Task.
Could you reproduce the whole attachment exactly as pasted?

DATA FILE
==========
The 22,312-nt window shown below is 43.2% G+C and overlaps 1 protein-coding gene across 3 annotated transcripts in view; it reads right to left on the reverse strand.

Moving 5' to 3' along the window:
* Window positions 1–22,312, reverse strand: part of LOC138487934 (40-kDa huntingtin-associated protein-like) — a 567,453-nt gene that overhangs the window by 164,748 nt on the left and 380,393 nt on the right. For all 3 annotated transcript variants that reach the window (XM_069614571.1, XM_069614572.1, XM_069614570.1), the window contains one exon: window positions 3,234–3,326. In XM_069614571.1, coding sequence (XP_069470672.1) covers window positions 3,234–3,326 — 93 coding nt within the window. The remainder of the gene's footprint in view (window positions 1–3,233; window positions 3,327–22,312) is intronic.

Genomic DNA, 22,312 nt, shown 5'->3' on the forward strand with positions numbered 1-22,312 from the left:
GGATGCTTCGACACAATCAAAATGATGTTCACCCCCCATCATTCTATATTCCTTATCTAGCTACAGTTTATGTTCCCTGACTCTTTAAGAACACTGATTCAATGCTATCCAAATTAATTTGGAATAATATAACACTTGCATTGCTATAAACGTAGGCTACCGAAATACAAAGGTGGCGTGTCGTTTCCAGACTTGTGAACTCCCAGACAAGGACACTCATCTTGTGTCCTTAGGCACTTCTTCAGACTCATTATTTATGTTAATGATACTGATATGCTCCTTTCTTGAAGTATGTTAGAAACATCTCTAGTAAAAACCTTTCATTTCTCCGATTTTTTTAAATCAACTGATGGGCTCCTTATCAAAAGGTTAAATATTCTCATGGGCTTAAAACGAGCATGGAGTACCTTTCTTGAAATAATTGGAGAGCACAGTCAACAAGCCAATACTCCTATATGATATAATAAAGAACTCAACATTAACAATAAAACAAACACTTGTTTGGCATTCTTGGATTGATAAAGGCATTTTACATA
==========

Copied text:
The 22,312-nt window shown below is 43.2% G+C and overlaps 1 protein-coding gene across 3 annotated transcripts in view; it reads right to left on the reverse strand.

Moving 5' to 3' along the window:
* Window positions 1–22,312, reverse strand: part of LOC138487934 (40-kDa huntingtin-associated protein-like) — a 567,453-nt gene that overhangs the window by 164,748 nt on the left and 380,393 nt on the right. For all 3 annotated transcript variants that reach the window (XM_069614571.1, XM_069614572.1, XM_069614570.1), the window contains one exon: window positions 3,234–3,326. In XM_069614571.1, coding sequence (XP_069470672.1) covers window positions 3,234–3,326 — 93 coding nt within the window. The remainder of the gene's footprint in view (window positions 1–3,233; window positions 3,327–22,312) is intronic.

Genomic DNA, 22,312 nt, shown 5'->3' on the forward strand with positions numbered 1-22,312 from the left:
GGATGCTTCGACACAATCAAAATGATGTTCACCCCCCATCATTCTATATTCCTTATCTAGCTACAGTTTATGTTCCCTGACTCTTTAAGAACACTGATTCAATGCTATCCAAATTAATTTGGAATAATATAACACTTGCATTGCTATAAACGTAGGCTACCGAAATACAAAGGTGGCGTGTCGTTTCCAGACTTGTGAACTCCCAGACAAGGACACTCATCTTGTGTCCTTAGGCACTTCTTCAGACTCATTATTTATGTTAATGATACTGATATGCTCCTTTCTTGAAGTATGTTAGAAACATCTCTAGTAAAAACCTTTCATTTCTCCGATTTTTTTAAATCAACTGATGGGCTCCTTATCAAAAGGTTAAATATTCTCATGGGCTTAAAACGAGCATGGAGTACCTTTCTTGAAATAATTGGAGAGCACAGTCAACAAGCCAATACTCCTATATGATATAATAAAGAACTCAACATTAACAATAAAACAAACACTTGTTTGGCATTCTTGGATTGATAAAGGCATTTTACATA